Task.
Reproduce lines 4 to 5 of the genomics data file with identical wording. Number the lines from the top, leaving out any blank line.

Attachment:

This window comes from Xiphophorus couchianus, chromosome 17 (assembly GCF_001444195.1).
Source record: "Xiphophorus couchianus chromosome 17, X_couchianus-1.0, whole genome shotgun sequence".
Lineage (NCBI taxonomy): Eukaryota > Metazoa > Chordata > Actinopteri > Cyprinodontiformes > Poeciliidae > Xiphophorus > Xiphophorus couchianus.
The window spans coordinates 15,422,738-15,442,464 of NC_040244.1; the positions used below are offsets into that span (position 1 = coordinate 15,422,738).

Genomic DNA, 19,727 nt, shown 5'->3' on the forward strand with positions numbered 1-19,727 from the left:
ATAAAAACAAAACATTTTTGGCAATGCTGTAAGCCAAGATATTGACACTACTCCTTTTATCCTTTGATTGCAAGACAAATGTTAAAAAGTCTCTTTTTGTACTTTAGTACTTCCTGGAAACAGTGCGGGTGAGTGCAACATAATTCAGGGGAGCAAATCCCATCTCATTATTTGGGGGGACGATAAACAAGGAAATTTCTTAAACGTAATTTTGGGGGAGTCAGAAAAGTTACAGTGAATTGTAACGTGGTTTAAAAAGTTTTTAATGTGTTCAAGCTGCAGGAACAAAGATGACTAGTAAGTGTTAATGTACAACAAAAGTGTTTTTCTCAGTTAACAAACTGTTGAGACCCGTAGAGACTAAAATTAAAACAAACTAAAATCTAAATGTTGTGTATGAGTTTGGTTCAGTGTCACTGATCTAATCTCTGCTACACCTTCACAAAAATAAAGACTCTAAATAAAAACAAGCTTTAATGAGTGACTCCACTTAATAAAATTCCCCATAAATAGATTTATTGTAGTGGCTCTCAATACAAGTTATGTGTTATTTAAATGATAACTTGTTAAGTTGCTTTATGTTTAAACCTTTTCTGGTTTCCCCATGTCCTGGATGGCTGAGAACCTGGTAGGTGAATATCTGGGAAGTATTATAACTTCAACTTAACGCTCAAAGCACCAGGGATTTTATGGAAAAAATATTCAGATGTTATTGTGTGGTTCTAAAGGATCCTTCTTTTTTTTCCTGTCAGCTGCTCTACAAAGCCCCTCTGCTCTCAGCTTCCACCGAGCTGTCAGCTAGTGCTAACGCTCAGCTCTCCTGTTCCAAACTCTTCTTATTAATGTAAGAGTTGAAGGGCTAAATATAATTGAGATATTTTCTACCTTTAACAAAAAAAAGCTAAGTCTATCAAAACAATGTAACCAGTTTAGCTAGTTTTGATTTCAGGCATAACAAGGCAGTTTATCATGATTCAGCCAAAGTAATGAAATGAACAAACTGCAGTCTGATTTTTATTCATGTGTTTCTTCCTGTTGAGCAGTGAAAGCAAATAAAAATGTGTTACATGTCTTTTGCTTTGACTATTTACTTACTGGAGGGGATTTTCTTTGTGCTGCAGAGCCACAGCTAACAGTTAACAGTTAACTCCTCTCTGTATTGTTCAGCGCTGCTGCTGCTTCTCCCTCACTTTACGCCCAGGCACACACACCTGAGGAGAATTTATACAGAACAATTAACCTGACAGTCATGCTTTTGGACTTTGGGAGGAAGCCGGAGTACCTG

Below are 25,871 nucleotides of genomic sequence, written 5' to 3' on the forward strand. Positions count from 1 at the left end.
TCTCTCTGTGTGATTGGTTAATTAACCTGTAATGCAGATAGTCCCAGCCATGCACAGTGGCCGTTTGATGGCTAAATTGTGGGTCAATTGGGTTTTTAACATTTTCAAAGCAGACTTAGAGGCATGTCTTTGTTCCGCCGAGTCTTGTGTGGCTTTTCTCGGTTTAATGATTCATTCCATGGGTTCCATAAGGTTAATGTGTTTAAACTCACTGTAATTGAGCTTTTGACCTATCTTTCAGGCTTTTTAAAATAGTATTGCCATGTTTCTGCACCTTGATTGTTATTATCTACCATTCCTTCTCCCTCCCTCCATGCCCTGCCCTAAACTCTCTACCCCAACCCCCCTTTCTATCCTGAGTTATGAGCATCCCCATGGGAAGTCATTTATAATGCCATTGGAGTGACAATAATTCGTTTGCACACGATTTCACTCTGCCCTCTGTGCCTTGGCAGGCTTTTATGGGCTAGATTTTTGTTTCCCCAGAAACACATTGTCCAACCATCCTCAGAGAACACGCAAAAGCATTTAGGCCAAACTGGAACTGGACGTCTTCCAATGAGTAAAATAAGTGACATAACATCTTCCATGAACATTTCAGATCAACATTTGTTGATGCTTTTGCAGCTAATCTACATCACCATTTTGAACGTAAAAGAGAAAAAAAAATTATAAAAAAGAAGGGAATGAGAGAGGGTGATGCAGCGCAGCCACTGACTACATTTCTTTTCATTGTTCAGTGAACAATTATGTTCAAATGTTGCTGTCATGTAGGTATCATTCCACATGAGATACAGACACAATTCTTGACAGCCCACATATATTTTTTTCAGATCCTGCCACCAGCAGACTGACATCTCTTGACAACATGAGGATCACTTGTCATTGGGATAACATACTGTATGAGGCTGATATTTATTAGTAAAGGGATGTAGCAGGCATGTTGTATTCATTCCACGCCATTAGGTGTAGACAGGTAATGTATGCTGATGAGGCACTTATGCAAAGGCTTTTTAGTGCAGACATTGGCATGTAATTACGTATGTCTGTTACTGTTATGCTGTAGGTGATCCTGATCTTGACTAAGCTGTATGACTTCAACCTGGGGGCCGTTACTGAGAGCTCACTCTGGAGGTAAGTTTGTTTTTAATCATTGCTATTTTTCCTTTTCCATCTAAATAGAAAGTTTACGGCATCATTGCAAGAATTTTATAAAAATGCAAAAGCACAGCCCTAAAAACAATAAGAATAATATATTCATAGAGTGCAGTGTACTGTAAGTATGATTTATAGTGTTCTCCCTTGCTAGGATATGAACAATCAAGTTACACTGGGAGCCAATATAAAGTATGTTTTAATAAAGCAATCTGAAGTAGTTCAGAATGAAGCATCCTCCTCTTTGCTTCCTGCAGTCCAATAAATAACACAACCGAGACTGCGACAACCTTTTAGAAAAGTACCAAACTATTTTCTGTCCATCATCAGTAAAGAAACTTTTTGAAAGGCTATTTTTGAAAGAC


The window spans coordinates 15,422,738-15,442,464 of NC_040244.1; the positions used below are offsets into that span (position 1 = coordinate 15,422,738).

Genomic DNA, 19,727 nt, shown 5'->3' on the forward strand with positions numbered 1-19,727 from the left: